I think a very important subject is change. When you feel that in your relationship and family that something needs to be changed, if you can talk about it and then see how to do it. But again, it’s very easy to talk about this. It’s very hard to change it.

It’s the same with the film. The storyline is very simple, but it’s very complex, what happens within the husband. It’s moving, emotional, it’s life. What happens between Mare and her husband, Mare and her children, who are in a different age, and Mare and the new man.

She doesn’t fall in love with him, but she’s very attracted to him and he gives her a certain space, he looks at her. That’s also something very banal in a way that we say also as women. Oh, I don’t need a man to just look at me and ask me how I am, but in life, it’s really important and maybe it’s a phase in life, where it becomes more important that you want people to really look at you, and if they ask how are you, to want to know how you really are, to see you as a person and to respect you also as a human.

LRM: I think it’s very important for women to feel that they are still desired. I think many women can relate to this and the feeling of entrapment in their own lives at a certain point. 

Andrea Staka: I think that the subject of desire and also sexuality within our female life is very important and it changes also. When I wrote this script, the question was, yeah, what is it? She takes her freedom. She has sex with another man. Is that freedom? Is that a kind of a change? Or is it too banal? Sexuality is also a way of communicating, of feeling yourself, of feeling the other person.

I don’t think it’s a cliche. I really think and when I talk to women around me, also again other women, even younger women, all women, our sexuality changes through the decades of our life. And it’s still, not a taboo, but it’s something that we don’t talk about so much, or we sometimes we’re ashamed of talking about this, or we are reluctant to talk about this because you have this image how it should be.

That’s why I think desire is important, and I always had these three themes. It was family, individuality and desire. And I think anywhere you live, if you live in a city, or outside of the city, if you live in whatever class you also live in, being individual in your own sense within a group, within your family is very important, but it’s not so easy because we, again, we have these role models and these expectations also of ourselves. Through making the film, I wrote very intuitively, so it was a very straight forward story. I wrote from the beginning to the end. Usually, I work more structured. I start at the beginning, then I work on the middle and at the end. 

For this story, there was an urge to write it from the beginning to the end. Also, very intuitively so that the everyday scenes, they are very simple, but there is, again, it’s not because there’s always something else also happening in the relationships of the people, or being said about them.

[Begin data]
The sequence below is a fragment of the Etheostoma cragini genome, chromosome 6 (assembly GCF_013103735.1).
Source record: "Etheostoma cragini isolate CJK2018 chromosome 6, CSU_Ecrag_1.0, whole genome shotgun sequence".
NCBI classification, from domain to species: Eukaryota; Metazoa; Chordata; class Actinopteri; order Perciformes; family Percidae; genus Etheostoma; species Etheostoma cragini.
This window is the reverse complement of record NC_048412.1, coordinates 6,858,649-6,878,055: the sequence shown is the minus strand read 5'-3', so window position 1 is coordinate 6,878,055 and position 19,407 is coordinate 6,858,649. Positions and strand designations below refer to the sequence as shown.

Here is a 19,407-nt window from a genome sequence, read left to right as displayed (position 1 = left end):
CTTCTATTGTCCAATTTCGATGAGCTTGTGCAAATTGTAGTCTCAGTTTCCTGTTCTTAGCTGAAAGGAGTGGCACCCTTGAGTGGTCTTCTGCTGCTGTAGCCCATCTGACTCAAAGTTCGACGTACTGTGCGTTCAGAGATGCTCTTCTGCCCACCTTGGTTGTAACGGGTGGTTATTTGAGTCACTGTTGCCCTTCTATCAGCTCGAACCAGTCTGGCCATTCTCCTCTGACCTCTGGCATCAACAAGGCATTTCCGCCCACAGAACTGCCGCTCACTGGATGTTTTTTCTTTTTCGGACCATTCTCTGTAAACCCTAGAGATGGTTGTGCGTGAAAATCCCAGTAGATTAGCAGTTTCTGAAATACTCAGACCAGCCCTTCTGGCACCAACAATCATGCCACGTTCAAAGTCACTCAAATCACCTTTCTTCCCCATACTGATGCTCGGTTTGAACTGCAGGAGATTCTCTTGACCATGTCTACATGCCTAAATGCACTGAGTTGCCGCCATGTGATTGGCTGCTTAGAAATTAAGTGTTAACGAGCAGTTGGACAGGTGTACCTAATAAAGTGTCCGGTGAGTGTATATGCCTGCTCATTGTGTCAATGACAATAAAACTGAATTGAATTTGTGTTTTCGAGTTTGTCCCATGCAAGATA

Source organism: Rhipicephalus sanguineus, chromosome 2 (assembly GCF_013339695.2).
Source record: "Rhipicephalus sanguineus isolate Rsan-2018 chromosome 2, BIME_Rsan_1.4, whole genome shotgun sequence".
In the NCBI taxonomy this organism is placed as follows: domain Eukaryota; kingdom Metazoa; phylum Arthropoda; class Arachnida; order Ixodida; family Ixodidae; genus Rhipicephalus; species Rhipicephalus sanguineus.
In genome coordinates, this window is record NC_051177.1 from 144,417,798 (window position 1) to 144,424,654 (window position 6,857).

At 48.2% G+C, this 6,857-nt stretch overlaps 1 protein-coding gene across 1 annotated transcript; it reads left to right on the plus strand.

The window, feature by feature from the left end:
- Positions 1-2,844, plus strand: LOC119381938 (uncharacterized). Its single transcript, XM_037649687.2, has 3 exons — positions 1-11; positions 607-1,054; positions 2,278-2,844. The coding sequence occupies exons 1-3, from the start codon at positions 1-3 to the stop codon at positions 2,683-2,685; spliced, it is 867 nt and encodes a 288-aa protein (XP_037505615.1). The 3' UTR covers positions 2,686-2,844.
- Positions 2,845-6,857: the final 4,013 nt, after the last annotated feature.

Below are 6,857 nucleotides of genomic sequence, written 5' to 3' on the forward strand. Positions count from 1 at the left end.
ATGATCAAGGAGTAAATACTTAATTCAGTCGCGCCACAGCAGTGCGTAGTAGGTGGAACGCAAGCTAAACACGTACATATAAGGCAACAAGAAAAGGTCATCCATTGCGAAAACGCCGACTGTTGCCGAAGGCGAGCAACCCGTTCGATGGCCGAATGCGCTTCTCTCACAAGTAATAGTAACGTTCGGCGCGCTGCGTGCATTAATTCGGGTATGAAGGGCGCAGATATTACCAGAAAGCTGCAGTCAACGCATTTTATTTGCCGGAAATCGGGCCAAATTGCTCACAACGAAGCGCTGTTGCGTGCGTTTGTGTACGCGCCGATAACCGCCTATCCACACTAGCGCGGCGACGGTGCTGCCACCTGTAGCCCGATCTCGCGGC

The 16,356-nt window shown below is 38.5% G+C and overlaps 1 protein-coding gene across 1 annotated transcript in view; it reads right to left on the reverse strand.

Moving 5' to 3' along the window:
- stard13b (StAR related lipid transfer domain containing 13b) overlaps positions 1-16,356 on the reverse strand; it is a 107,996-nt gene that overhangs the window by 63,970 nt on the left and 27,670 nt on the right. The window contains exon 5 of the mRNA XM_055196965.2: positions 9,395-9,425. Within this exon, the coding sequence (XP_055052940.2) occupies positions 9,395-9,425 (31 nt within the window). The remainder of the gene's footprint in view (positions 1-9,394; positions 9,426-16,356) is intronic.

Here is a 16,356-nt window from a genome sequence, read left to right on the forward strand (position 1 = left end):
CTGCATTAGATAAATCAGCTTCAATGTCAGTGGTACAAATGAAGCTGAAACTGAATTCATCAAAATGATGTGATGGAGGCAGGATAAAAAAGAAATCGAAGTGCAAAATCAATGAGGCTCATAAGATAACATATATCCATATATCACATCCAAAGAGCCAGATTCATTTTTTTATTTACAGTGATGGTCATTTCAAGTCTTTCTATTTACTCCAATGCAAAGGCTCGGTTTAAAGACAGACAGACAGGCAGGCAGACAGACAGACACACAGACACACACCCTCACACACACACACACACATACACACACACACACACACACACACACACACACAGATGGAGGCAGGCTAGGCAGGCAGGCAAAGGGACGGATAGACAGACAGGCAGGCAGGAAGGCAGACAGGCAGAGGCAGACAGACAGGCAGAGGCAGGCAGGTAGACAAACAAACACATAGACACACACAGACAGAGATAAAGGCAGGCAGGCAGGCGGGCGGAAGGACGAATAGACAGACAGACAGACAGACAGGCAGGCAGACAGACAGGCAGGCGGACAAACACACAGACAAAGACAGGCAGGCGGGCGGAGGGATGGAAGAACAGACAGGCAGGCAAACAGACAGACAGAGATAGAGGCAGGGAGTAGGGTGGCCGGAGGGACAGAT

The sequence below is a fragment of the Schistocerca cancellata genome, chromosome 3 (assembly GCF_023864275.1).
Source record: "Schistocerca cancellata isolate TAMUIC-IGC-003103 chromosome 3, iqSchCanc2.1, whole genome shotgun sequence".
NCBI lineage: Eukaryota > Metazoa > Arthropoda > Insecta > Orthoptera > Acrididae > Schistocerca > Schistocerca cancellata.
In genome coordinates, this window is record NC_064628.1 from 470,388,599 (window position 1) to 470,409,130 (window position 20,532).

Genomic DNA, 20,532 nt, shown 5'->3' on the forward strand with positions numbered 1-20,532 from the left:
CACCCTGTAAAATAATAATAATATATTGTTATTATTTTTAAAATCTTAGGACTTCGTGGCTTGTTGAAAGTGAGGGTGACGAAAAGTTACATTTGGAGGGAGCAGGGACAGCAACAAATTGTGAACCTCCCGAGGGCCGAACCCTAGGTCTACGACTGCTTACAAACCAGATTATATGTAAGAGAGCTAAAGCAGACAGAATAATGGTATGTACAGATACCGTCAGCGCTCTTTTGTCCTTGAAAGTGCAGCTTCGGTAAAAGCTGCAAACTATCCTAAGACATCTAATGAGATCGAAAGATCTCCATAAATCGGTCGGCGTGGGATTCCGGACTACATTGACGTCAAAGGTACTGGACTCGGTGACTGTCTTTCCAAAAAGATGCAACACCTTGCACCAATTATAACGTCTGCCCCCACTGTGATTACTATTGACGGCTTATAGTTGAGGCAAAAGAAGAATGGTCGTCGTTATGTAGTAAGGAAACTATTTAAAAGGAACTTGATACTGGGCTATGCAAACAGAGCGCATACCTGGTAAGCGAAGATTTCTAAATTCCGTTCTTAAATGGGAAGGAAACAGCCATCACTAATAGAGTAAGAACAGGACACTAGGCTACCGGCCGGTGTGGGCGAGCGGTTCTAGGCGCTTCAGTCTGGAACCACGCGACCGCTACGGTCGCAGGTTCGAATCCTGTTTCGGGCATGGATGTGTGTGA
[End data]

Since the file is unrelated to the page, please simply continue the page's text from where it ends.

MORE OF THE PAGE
LRM: How was the world premiere of the film here in Berlin?

Andrea Staka: Really good. We were all very excited and nervous before the premiere, but I had very, very genuinely positive and rich feedback. The films speaks to a lot of people. They really like the actress. They like the story. They can dive into it and identify also with it, both men and women…it was very good.

Also, the camera work. I mean in all my films, the camera is a big part. The story, the actors, and the camera, are very, very important, and the place. Erol knows how to very intuitively work the camera. We had talked a lot and spent a lot of time there. We had a small crew. We spent a lot of time in Konavle because I knew the place very well, but nobody else did. It’s so remote in Croatia. I know it’s at the very far end of Croatia.

LRM: Is it close to Dubrovnik?

Andrea Staka: It’s very close. You have the airport in Cavtat, then Dubrovnik 20 kilometers away and on the other side you have the Montenegrin border. You have the sea in front of you and the Herzegovina mountains in the back. It is a bit of a claustrophobic place and even people from Dubrovnik don’t go there often. I love it because it’s so special, beautiful, and also rough. There’s magic for me to film in that light. We spent a lot of time there and we had a very clear concept, Erol and I. Then at the shoot, he really had to intuitively also be taken by the actors and their energies. Marija is a very skilled actress and Goran Navojec is very well known. He’s a star in Croatia. And the children are my nephews and niece.